The History of Labor Day by Ted Bauman

Ted Bauman’s article on Labor Day, takes us through a forgotten reality.

     Continuing the tradition of his father, Bob Bauman, who has abundant knowledge of American politics and has traditionally published articles on occasions like Thanksgiving, Christmas, and the 4th of July, Ted Bauman unveils the darker truth behind the public holiday “Labor Day”. Every year, the first Monday in the month of September is dedicated to commemorating the American labor movement. The contributions made by workers for the prosperity of the United States are honored. But Bauman descends and explores the layers deeper that have shaped the Labor Day recognition in America starting from the First Gilded Age:

After the Civil War, the Northeast society progressed from an agrarian society to largely an industrial powerhouse. This transformation came about when millions of Americans withdrew their farm work to find work in the following spaces: factories, mines, and railways. This resulted in the formation of an industrial working class in the U.S. for the first time.

The Gilded Age entailed a fair share of monopolies. Powerful firms took advantage of their positions and set prices at their discretion. Their massive control over their workers allowed them to domineer as much as they liked.

George Pullman, who ran the Pullman Car Company, catalyzed ultimate ‘Pullman Strike’. He forbade his workers any ownership of homes. He ran the town as a ‘paternalistic dictatorship’ (as described by Bauman). The Pullman Company monopolized all retail outlets, while Pullman’s monopoly also extended to his railway business.

In 1894, Pullman cut down workers’ wages and yet did not reduce the cost of rent, gas and water. This led the ARU, known as The American Railway Union, spearheaded by Eugene V. Debs, to organize a strike with the enraged workers. The Pullman workers who launched this strike, suspended the functioning of the Chicago railway system. The protest ultimately involved a number of 25,000 participants in 27 states.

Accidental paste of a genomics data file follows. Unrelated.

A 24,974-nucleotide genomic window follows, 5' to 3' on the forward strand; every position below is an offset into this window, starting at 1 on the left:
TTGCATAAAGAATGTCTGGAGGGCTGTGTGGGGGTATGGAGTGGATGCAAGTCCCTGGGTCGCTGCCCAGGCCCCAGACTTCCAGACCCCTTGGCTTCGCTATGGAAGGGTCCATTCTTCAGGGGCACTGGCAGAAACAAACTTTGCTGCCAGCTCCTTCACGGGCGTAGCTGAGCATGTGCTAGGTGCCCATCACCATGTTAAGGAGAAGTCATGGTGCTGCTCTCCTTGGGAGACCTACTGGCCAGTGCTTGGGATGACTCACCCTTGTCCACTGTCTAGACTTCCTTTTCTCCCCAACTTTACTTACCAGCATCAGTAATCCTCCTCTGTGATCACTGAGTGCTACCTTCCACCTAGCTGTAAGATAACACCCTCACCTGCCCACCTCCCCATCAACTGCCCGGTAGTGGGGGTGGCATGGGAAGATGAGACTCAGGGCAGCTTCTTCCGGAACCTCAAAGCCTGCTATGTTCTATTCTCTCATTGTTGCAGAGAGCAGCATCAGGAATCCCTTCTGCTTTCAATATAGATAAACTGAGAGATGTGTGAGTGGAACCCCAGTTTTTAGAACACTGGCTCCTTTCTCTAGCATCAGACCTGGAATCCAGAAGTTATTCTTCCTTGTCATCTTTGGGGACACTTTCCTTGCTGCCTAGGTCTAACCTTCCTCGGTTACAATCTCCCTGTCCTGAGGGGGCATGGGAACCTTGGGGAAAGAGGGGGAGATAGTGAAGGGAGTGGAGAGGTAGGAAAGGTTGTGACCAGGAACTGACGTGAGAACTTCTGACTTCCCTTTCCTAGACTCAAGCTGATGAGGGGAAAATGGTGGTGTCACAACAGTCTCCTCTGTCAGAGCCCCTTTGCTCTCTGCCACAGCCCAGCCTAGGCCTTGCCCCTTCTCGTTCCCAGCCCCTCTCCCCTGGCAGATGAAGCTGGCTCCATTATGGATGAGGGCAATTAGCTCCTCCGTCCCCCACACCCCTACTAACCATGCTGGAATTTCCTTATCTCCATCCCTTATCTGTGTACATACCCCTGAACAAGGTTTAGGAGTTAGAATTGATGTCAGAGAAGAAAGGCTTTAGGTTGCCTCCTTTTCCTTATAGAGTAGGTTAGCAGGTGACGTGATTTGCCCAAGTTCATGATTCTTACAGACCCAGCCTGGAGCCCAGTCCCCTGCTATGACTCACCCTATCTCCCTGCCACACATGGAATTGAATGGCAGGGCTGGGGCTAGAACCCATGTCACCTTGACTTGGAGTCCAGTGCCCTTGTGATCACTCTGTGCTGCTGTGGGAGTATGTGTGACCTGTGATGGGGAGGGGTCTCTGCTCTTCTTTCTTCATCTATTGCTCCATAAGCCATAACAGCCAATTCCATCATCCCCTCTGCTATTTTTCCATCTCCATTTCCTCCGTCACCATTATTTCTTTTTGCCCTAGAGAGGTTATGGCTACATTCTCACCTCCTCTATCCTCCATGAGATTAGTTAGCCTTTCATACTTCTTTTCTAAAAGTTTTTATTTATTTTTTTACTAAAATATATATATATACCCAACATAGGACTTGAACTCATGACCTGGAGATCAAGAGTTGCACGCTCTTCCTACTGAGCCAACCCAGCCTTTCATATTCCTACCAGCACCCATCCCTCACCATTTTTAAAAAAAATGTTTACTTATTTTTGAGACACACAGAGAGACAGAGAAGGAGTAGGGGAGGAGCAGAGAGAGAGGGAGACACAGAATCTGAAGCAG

The strike was falsely portrayed by the press as being organized by immigrants for the purpose of introducing socialist and anarchist ideas, from Europe, in America. In mid-July, on the orders of President Grover Cleveland, General Attorney Richard Olney called the US Army and United States Marshals, who subsequently shot 30 workers fatally and wounded 57. Despite this horrific turn of events, Olney, was still given a $10,000 annual retainer, in addition to his $8,000 federal salary, by the Chicago Burlington and the Quincy Railroad.

In the following events, Congress voted to assign the first Monday of September to Labor Day. This was signed into law almost a week after the strike ended by President Cleveland in hopes of assuaging nervous workers in other areas of the economy.

The reason why a date other than May 1st was chosen as Labor day was because Cleveland felt celebrating it on the same day as that of Europe would consolidate the anarchist and socialist movements in the US and also encourage solidarity between the U.S. and Canada.

Conclusively, the gilded age was riddled with powerful monopolies and businessmen, a structure established on inequalities, disparity of power, and exploitative political influence. The workers were extremely frustrated, let down and exploited by the imbalance of power. The political and economic affairs were also heavily tainted by scorn for immigrants.

The country only survived due to sensible reforms that were implemented to meet the needs of the majority of Americans. The conditions in the US after the World War II, were largely opposite to those of the Gilded Age, which is why the post World War II phase is the greatest phase of prosperity seen by Americans. A way to better this country is to learn history and seek lessons from it.

 

About Ted Bauman

Ted Bauman is situated in Atlanta, GA. He lives with his family and is currently serving as the editor of The Bauman Letter, Plan B Club and Alpha Stock Alert. Specializing in asset protection, privacy, international migration issues and low-risk investment strategies, Ted Bauman is always on the lookout for ways to stabilize financial security.